23 SES 11 A, Globalisation, Europeanisation and Education
Globalization can be defined as "an objective process of joint structure", which affects economy, societies, institutions and cultures; it does not mean a uniform or unchanging whole, but rather the global articulation of local processes. Within this context, the meaning of global economy does not imply that all economic activity is global, but rather that it may operate from globalized command centers, inevitably involving local economy. However, in the face of global issues that cannot be managed at the national level, a crisis of national State representation arises, unless the State builds its identity on plural principles, as there must be a balanced relationship between globalization and the subjects’ personality, which, when ignored, means a risk for the local identity itself. Global economy is characterized by activities on a global scale and in real time, among which we can highlight innovation strategies and the importance of knowledge, "highly portable", which makes it especially suited for globalization, given the fact that globalization generated an acceleration in production, dissemination and exchange of scientific knowledge (Castells, 1999; Carnoy, 2006; Lucchesi, 2009/2011). In order for the global/local economic, political and cultural integration to succeed, it requires the exchange of knowledge produced in different countries and continents so as transform education and society. "One of the key effects of globalization on education is a clear shift from a predominantly national education system to a more fragmented, multi-scale and multi-sector distribution of activities which now involve new players, new ways of thinking about the production and distribution of knowledge and new challenges in terms of ensuring the distribution of opportunities for access and social mobility” (Dale; Robertson, 2007). In this globalized scenario, times of transition and change as well as the production of scientific knowledge and innovation become crucial for countries, especially developing ones. Recent public policies in Latin America, mainly in Brazil, have encouraged research funding and consequently the dissemination of knowledge produced by universities in international and local journals. Despite all the effort, there are significant differences in the results regarding the dissemination of knowledge production. This study aims to compare publications in indexed journals in Western and Eastern Europe, Latin America and Brazil, particularly in the state of São Paulo, in the period from 1996 to 2012. Moreover, the analysis aims to contribute to the planning and implementation of public policies, as well as to a better understanding of science by the scientific community itself. From a critical standpoint, these indicators are not sufficient to ensure the excellence of production and exchange of knowledge; however peer review, the corresponding publication of scientific papers and their impact on the academic community, along with its consequent results, have been the current way of legitimizing science, or the available method of analyzing and comparing what is being produced. The questions guiding the discussion proposed are: can the data from papers published in indexed journals in Western Europe, Eastern Europe, Latin America and Brazil contribute to the exchange of knowledge and researchers among these countries? Likewise, what is the contribution from papers published in partnership by researchers from different countries and the corresponding impact on the form of citations to the exchange of knowledge and researchers among these countries? What is the impact of such analyses on the creation of public policies for research funding, especially in Brazil and particularly in the state of São Paulo?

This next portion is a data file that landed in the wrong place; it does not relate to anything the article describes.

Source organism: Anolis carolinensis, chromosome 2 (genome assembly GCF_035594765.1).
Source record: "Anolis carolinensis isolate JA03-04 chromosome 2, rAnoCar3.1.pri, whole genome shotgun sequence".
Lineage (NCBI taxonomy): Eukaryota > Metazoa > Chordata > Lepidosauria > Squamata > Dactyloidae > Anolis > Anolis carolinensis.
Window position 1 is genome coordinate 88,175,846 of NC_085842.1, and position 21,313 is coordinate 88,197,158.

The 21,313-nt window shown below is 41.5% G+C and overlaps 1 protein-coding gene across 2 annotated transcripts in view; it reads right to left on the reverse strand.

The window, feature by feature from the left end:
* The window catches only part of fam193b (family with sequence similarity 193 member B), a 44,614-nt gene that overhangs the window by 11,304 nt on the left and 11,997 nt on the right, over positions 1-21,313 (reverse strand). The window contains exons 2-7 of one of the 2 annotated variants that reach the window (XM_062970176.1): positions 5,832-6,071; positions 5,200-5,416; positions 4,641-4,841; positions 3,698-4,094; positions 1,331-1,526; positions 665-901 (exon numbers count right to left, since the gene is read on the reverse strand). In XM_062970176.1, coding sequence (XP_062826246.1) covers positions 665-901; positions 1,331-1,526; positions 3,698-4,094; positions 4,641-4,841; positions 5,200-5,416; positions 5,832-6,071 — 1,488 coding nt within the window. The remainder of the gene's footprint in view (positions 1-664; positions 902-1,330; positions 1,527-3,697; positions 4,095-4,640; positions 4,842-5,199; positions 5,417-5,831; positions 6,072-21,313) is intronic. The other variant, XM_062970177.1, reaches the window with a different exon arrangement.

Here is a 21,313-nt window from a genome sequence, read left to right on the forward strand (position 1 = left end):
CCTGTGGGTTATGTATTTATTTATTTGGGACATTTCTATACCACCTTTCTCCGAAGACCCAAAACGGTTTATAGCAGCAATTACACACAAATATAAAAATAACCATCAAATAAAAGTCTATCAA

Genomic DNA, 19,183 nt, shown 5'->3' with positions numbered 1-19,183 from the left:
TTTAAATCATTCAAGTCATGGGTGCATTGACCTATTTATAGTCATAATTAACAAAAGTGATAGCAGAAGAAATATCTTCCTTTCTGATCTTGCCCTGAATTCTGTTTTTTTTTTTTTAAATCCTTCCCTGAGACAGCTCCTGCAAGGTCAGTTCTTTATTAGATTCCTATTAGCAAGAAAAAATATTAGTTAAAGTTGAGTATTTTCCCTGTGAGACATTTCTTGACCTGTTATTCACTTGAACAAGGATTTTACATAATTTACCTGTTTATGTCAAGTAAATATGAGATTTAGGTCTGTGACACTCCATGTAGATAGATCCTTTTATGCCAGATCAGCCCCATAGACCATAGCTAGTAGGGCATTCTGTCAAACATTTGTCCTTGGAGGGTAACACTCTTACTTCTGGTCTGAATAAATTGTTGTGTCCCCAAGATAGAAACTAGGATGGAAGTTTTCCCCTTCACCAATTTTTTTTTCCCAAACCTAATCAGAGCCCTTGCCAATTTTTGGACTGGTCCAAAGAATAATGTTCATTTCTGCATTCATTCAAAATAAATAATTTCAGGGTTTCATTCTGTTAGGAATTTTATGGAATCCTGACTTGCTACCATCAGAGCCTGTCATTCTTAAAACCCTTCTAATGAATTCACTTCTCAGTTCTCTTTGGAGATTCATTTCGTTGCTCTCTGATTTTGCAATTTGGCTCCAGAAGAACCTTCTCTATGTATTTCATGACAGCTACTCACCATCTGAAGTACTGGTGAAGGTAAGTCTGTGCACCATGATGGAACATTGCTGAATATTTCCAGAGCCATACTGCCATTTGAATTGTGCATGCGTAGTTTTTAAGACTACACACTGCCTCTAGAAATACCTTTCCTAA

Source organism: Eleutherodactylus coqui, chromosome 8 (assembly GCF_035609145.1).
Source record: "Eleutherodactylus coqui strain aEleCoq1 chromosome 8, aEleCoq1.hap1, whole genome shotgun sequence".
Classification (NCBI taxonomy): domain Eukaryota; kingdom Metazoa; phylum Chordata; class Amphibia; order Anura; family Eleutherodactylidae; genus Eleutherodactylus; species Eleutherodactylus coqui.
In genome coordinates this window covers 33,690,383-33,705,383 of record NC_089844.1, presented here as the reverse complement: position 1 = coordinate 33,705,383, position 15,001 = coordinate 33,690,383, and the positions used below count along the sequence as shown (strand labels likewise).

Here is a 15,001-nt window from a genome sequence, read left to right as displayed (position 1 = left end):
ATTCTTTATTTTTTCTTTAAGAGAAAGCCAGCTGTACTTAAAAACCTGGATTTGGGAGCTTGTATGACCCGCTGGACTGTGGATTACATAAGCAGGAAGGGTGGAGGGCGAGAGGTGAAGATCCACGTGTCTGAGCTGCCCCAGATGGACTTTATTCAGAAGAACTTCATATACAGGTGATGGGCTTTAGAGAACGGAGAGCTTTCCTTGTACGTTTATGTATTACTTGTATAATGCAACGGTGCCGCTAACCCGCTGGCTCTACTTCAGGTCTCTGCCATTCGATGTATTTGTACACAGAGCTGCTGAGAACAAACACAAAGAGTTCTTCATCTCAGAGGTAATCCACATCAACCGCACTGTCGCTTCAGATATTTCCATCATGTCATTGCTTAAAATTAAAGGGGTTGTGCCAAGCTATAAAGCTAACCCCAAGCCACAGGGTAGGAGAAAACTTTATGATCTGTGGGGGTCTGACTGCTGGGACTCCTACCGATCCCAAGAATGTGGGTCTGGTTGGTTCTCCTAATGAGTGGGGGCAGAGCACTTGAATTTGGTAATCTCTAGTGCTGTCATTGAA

CARNOY, M. (2006). Globalization, educational trends and the open society. Education Support Program. OSI Education Conference 2006: “Education and Open Society: A Critical Look at New Perspectives and Demands”. Available at: http://www.soros.org/initiatives/esp/articles_publications/articles/globalization_20060217/carnoy_english.pdf . Accessed: June 13, 2014
CASTELLS, M. (1999). A Era da Informação: economia, sociedade e cultura [The information Age: economy, society and culture], vol. 3, São Paulo: Paz e terra, p. 411-439.
DALE, R. (2009) Studying globalisation and europeanisation in education: Lisbon, the Open Method of Coordination and beyond. In Dale, R. and Robertson, S. (Eds) Globalisation and europeanisation in education, 121-140.
DALE, R; ROBERTSON, S. (2007). Beyond Methodological 'Isms' in Comparative Education in an Era of Globalisation: political and methodological reflections. In: KAZAMIAS, Andreas; COWAN, Robert (Org.). Comparative Education. Netherlands: Springer, p. 1113-1128.
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